Patrick Hartl is a german artist with pieces that merge graf, street art, contemporary art and calligraphy. His unique process echoes the natural evolution that a city wall would go through over years of public exposure resulting in rich and textured imagery that draws the viewer in allowing them to explore and always find something new. He is a visionary curator, author and editor and is consistently presenting a fresh viewpoint through his pieces while contributing to the evolution of graffiti and urban art. Following the recent launch of his new book, we took a moment to speak to the prolific creator to find out more about his work, life and what fuels him to continue writing his name.∇

Interview by Trystan Bates
Photos Courtesy of Patrick Hartl


Lets start at the beginning, what is your origin story, background?  What first got you interested in becoming an artist? I got in touch with Hip Hop culture and Graffiti as teenager in the suburbs of München. Writing my name on a train for the first time… that’s what it all started with in the early ’90s. Since then, I’ve been infected and addicted to that phenomenon. Graffiti was my first love and naturally the essential influence of my youth.

Tell us a little about your work process. I basically freestyle. The overall visual idea of my works is to rebuild the flavour of an old public wall which has been tagged, bombed, buffed, damaged, weathered, sprayed with stencils, pasted up with stickers and posters, etcetera, over and over again – until no finished piece is left, just all these layers, these leftovers, like ‘fragments of history’.  So, how I produce my work is basically similar to what would happen naturally to a real wall outside in a public urban space, I start with randomly placed fat cap tags on the white surface, then I overpaint it like 80% with slightly transparent paint, tag the wall with markers, overpaint that layer again, then I do stickers and posters, rip parts off again, repeat all these steps again and again until I’m happy with the result. During the last steps, I keep an eye on the composition and add some details. I think one of the most important characteristics of my works is the multitude of layers. After 25 years of Graffiti, it’s no longer the finished beautiful painting which is most important to me but rather the artistic process that evolved over all this time, the experiments, the achievements and the mistakes that result from it. It is a never ending learning process.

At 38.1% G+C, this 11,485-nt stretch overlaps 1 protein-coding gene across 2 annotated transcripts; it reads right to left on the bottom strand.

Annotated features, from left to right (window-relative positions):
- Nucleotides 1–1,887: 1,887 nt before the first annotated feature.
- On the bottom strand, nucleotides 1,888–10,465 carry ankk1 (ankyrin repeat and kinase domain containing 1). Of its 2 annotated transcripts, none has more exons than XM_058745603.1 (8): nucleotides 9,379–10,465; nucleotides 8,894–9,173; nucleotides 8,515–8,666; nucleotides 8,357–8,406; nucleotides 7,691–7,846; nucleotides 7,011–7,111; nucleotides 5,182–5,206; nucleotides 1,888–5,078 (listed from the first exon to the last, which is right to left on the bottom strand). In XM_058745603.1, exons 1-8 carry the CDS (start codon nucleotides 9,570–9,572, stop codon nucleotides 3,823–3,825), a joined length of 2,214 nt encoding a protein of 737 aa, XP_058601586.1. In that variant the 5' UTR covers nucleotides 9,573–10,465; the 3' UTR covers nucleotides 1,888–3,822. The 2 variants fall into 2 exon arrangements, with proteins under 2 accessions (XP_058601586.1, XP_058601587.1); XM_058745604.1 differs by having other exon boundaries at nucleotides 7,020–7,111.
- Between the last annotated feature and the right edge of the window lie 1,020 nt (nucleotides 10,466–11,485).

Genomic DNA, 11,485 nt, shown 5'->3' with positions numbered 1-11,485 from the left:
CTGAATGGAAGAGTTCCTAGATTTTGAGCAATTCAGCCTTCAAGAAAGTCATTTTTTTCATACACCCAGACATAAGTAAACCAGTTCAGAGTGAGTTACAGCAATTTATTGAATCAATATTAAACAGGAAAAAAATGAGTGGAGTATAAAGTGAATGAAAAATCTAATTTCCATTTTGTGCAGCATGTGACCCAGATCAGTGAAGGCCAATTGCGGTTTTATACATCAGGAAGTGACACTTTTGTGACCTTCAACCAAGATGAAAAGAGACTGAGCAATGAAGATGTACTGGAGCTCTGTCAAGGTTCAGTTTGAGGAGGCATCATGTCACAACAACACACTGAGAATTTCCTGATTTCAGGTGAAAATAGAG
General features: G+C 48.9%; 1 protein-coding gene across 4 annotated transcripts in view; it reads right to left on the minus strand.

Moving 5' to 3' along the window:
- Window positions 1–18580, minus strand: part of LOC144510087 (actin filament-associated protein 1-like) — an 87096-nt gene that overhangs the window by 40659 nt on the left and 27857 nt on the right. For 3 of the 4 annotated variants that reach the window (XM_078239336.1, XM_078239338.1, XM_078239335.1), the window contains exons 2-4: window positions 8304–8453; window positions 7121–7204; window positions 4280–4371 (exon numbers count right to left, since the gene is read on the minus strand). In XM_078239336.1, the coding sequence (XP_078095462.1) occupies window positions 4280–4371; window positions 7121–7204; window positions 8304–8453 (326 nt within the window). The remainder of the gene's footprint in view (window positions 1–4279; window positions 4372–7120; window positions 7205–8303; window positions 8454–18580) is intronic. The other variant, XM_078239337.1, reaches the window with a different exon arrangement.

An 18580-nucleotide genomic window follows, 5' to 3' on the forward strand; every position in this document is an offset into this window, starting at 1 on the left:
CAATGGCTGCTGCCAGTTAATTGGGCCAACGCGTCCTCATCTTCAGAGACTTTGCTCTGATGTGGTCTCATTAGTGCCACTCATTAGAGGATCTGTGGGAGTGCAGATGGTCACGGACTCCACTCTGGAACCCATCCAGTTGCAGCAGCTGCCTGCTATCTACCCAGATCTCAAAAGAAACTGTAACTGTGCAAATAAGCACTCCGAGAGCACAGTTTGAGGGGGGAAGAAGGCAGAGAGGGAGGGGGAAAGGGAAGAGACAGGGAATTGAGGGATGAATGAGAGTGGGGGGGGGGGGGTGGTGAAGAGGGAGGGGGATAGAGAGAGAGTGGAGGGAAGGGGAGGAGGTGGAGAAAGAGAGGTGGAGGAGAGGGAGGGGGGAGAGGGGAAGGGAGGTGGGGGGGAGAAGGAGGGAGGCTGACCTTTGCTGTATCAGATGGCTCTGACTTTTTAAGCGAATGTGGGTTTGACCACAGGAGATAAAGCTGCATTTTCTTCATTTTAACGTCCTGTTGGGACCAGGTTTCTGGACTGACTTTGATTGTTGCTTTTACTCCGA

What is a typical day for you? I don’t really have something like an average workday but during the days I work in the studio, I mostly get up at noon, have breakfast, check my mails and stuff, and go for a walk with my dog in the afternoon. Then, I hit the studio in the evening and normally stay until around 2 or 3 in the morning. Back at home, I do desk work like image editing or stuff like that until sunrise.